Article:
Although most records named the victims of the persecution as “martyrs of the Spanish Civil War,” Church officials in Spain declared them “martyrs of Christian persecutions.”

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According to Msgr. Juan Antonio Martinez Camino, secretary general of the Spanish Bishops Conference, the title “martyrs of Christian persecutions” was meant to clarify that the martyrs had no political inclination. They were victims of radical anti-clerics, the Spanish bishops conference had said.

Father Tejero explained that religious persecutions started even before the outbreak of the civil war in 1936 between Spain’s leftwing government and Nationalist forces led by Gen. Francisco Franco, who was said to have been backed by Church leaders.

“I want to clarify the Christian persecution started in 1933 while the Spanish Civil War began in 1936,” Tejero said.

Critics have ascribed a political motive to the beatifications, claiming it was the Church’s response to Spain’s growing secularism. Madrid’s Socialist government has allowed gay marriages, easier divorces, and stem-cell research.

Madrid has also approved a law condemning Franco’s dictatorship which emerged following the civil war, and honoring victims of the Franco regime’s atrocities. The Spanish Civil War is estimated to have killed up to 500,000 people from both sides.

Paying tribute

To pay tribute to the Thomasian martyrs, a number of Dominicans from the Philippines attended the beatification rites at St. Peter’s Square in Rome.

“These martyrs are models for the Thomasian community. They are examples of fortitude in faith during times of materialism and forgetfulness of God,” Father Tejero said.

Fr. Fidel Villarroel, UST archivist and historian who wrote the cause for beatification of the 74 Dominicans, led the delegation. He is honored in the Philippine Church for also writing the positio for St. Lorenzo Ruiz, the only Filipino saint.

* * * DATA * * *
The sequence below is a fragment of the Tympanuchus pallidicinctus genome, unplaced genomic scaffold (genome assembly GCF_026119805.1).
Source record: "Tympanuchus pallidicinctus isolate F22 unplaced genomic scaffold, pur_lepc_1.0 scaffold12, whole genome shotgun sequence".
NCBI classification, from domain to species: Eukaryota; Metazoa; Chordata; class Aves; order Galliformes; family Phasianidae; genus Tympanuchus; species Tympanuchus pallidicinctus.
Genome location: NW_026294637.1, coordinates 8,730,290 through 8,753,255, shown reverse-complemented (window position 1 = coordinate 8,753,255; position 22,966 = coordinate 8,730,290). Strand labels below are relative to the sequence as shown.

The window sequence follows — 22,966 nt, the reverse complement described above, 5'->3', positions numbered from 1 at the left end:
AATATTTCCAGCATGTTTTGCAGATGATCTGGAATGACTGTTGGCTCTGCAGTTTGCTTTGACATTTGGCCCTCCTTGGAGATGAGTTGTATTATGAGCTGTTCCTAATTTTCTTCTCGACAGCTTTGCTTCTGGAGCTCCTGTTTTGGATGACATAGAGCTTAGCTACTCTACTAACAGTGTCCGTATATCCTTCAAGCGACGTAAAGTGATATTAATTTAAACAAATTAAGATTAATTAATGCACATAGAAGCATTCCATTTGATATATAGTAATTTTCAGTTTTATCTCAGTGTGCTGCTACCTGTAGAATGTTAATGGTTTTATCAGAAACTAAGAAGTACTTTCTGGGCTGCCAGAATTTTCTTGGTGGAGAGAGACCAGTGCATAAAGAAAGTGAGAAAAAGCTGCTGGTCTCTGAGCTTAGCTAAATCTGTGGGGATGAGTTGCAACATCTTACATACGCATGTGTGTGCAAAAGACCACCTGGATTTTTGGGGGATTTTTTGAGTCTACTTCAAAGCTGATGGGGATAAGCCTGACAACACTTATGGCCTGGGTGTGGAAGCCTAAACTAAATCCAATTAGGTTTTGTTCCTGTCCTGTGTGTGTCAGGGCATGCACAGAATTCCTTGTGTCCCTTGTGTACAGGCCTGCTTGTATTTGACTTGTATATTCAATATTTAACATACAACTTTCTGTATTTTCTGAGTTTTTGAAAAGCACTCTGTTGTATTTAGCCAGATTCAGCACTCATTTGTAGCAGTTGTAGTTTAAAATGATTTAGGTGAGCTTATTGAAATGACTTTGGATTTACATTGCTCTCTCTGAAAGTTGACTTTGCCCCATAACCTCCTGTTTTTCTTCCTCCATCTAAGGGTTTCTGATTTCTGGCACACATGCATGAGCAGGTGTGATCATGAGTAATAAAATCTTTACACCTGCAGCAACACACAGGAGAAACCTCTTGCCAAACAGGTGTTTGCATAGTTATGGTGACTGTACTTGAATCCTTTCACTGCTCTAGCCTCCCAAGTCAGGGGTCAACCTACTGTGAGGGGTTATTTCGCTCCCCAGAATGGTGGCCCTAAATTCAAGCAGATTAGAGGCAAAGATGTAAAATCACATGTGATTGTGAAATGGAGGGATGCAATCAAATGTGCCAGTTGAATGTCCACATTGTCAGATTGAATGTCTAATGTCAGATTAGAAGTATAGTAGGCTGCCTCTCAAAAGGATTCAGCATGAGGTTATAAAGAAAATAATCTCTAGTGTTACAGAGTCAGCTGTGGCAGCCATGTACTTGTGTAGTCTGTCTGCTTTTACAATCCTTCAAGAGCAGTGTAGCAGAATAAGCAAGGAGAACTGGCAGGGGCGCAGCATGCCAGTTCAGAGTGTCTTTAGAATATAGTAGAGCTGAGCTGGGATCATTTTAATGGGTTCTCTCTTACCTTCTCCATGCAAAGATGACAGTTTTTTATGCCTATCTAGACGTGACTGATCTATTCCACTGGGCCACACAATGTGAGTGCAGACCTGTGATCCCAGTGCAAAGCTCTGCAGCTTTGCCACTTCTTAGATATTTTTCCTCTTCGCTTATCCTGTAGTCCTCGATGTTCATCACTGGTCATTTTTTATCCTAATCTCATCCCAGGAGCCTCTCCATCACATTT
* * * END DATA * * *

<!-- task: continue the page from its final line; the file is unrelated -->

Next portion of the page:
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Ruiz along with Thomasians Fr. Antonio Gonzalez, O.P., Fr. Domingo Ibañez de Erquicia, O.P., Fr. Lucas del Espiritu Santos, O.P., Fr. Tomas Hioji de San Jacinto, O.P., and Fr. Guillam de Courtet, O.P., were persecuted in Japan between 1629 to 1637. The first UST martyrs were declared saints by Pope John Paul II on October 18, 1987. Thomasians martyred in Vietnam from 1838 to 1862 – Fr. Domingo Henares, O.P., Fr. Vicente Liem de la Paz, O.P., Fr. Jose Maria Diaz Sanjurjo, O.P., and Pedro Almato, O.P. – were canonized by Pope John Paul in June 19, 1988.

After beatification, at least one major miracle is needed to elevate the beatified to sainthood.

Acting UST Rector Fr. Rolando de la Rosa, O.P. told the Varsitarian that the University will celebrate the beatification of the Thomasian martyrs in the last week of November. “The celebration will be on November 29 at the Santissimo Rosario Church,” de la Rosa said. “We have invited Archbishop Richard Joseph Adams (the new Papal Nuncio) to preside over the Mass.” With reports from Alena Pias P. Bantolo